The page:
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Real Lives, Real Issues #8: Post-EU Referendum

In the latest installment of our topical research project we visited Cardiff to speak to young people (aged 18-30) about their sense of identity and prospects for the future – a future outside the EU.

You can tell there’s a lot of pride in being Welsh but it’s not easy to define what it means to people. Having a language that’s different to the rest of the UK aids a sense of identity, but very few people actually speak it now – only 19% nationwide (source: ONS). It’s not commonly heard in Cardiff, the capital.

People find that it’s much more convenient to identify with each other through sport, particularly with the nation’s favourite, rugby union. This also affords an opportunity to differentiate against the English, who despite being Wales’ rivals on the rugby field, proclaim football as their national sport.

But for many, participation in big national events does not extend much beyond the sporting arena. Turnout has not breached the 50% mark in any of the five Welsh Assembly elections.

Cardiff and its surrounding area dominate the Welsh economy, contributing 20% of its gross value added (GVA), compared to only 15% of its population (source: StatsWales). It draws young people in from other, less affluent parts of Wales. We spoke to Anthony, who originates from west Wales and Coral, from the Valleys.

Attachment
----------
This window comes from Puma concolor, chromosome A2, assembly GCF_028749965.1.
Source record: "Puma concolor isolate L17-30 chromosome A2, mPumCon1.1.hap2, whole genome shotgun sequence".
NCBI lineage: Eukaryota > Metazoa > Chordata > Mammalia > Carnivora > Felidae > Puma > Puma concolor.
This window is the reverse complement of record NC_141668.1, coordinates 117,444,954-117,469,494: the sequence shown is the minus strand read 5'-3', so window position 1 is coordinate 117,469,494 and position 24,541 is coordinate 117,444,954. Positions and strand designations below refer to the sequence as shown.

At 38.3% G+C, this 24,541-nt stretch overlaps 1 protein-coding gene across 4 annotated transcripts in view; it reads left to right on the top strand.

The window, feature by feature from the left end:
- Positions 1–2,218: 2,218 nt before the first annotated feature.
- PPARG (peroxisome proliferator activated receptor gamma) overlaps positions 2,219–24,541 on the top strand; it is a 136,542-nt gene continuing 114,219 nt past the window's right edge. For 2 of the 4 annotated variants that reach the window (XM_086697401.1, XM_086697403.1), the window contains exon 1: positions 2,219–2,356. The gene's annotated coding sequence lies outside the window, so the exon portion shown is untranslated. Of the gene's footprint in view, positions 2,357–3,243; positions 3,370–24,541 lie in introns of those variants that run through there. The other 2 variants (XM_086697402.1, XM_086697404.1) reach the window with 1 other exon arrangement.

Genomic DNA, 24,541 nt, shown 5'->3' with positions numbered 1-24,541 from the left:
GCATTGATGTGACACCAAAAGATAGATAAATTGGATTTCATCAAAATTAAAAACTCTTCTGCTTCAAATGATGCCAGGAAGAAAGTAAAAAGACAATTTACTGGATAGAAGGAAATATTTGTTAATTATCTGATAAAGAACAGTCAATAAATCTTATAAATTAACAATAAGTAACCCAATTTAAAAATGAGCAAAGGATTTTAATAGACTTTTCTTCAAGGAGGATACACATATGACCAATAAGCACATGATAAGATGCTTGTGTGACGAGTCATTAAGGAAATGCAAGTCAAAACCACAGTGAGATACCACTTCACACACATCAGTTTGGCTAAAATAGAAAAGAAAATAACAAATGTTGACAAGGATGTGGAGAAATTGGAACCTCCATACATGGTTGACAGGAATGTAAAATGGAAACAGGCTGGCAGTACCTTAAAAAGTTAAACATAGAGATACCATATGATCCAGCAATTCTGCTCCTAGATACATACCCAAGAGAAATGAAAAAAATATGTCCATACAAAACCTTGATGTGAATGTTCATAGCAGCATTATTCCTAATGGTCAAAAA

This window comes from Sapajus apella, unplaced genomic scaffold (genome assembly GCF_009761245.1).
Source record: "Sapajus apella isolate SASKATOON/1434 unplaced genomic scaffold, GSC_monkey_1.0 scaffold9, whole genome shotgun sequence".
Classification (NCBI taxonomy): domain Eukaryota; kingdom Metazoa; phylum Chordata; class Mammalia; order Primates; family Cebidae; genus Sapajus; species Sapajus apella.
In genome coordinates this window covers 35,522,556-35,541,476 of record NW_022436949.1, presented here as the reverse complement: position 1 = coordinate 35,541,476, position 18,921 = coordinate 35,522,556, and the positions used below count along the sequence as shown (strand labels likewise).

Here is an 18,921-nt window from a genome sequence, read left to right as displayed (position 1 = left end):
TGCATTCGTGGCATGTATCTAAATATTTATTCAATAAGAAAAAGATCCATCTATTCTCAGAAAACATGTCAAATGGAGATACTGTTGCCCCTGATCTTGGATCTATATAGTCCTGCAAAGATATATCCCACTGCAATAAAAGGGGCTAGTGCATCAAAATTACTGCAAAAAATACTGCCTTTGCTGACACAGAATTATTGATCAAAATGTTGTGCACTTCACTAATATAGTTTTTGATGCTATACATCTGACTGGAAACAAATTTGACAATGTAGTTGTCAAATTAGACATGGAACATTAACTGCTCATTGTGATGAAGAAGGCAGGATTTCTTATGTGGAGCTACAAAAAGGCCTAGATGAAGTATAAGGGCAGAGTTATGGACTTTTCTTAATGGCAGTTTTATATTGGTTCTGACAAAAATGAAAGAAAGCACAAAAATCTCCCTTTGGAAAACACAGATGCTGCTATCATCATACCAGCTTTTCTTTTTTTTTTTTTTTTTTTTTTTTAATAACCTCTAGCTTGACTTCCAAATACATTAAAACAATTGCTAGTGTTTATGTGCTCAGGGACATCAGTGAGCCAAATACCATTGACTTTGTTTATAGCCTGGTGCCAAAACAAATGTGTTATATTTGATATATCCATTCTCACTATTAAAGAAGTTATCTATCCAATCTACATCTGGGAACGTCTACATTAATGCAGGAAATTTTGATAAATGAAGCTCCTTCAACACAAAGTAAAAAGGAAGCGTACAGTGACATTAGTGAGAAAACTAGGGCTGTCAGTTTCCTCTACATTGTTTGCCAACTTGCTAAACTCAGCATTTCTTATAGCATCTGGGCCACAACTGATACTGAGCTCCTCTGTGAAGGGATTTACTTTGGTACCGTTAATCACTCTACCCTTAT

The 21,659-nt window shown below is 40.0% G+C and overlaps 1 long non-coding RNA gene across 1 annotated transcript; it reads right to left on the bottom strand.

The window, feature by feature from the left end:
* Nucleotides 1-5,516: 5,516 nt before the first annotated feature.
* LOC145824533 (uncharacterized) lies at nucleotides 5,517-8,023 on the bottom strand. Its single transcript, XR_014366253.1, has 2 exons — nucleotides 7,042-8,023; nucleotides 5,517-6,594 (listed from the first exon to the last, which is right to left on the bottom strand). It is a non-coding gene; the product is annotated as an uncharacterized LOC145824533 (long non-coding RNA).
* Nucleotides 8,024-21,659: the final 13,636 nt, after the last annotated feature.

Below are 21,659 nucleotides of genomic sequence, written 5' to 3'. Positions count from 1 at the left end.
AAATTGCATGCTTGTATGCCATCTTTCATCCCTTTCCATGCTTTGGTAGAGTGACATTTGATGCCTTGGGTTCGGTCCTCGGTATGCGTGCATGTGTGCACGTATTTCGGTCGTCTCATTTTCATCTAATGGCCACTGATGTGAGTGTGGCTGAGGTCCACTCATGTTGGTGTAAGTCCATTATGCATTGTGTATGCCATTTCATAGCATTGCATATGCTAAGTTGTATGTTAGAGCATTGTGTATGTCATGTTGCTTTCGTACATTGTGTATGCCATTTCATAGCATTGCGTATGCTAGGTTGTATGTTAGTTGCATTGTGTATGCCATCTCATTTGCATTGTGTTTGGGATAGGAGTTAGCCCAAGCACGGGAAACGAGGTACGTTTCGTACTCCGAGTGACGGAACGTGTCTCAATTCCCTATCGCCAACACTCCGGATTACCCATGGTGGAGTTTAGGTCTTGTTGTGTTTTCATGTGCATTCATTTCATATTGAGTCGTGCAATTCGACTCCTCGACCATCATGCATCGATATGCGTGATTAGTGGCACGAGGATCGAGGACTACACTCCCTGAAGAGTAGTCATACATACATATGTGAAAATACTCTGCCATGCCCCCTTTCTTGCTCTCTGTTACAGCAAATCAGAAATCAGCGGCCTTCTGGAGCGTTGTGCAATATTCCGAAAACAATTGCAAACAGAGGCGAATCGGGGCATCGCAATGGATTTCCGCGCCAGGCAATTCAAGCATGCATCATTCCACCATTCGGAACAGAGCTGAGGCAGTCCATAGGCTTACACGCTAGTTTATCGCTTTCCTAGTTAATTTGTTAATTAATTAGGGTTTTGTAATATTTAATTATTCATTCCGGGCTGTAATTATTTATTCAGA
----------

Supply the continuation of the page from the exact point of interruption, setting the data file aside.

But even Cardiff still struggles to provide enough opportunities for everyone’s ambitions.

With all interviewees, there was genuine surprise at the result of the EU referendum, even among those who voted to leave.

There’s definitely an uncertainty about the future.

Unlike Scotland, there seems to be very little support for independence.

But much can still be done to improve Wales and the lives of its people. To engender favourability, Welsh and non-Welsh companies alike need to support community projects in Wales. This is particularly true in west Wales and the Valleys, which have the lowest GDP per head in the UK (source: EU). There are real opportunities for brands to win new advocates by improving lives and offering certainty in these uncertain times.

So, what does this mean for you?

The atmosphere in Wales is highly unsettled following the EU Referendum. Millennials are questioning the future. However, there is a real sense of togetherness through a shared heritage and through sport, something that brands could benefit from. Being in tune with different communities throughout Wales is an important consideration. There are areas in the country that are struggling with employment and opportunities. This has a negative impact on people’s expenditure, particularly among the young. Brands need to be aware of regional differences when advertising to the Welsh audience and focus on helping local communities where possible.

To find out more about Real Lives, Real Issues, and how and why they matter for your brands, please contact Ben Haley, Head of Insight at Initiative. As for the ongoing impact of Brexit, let’s watch closely.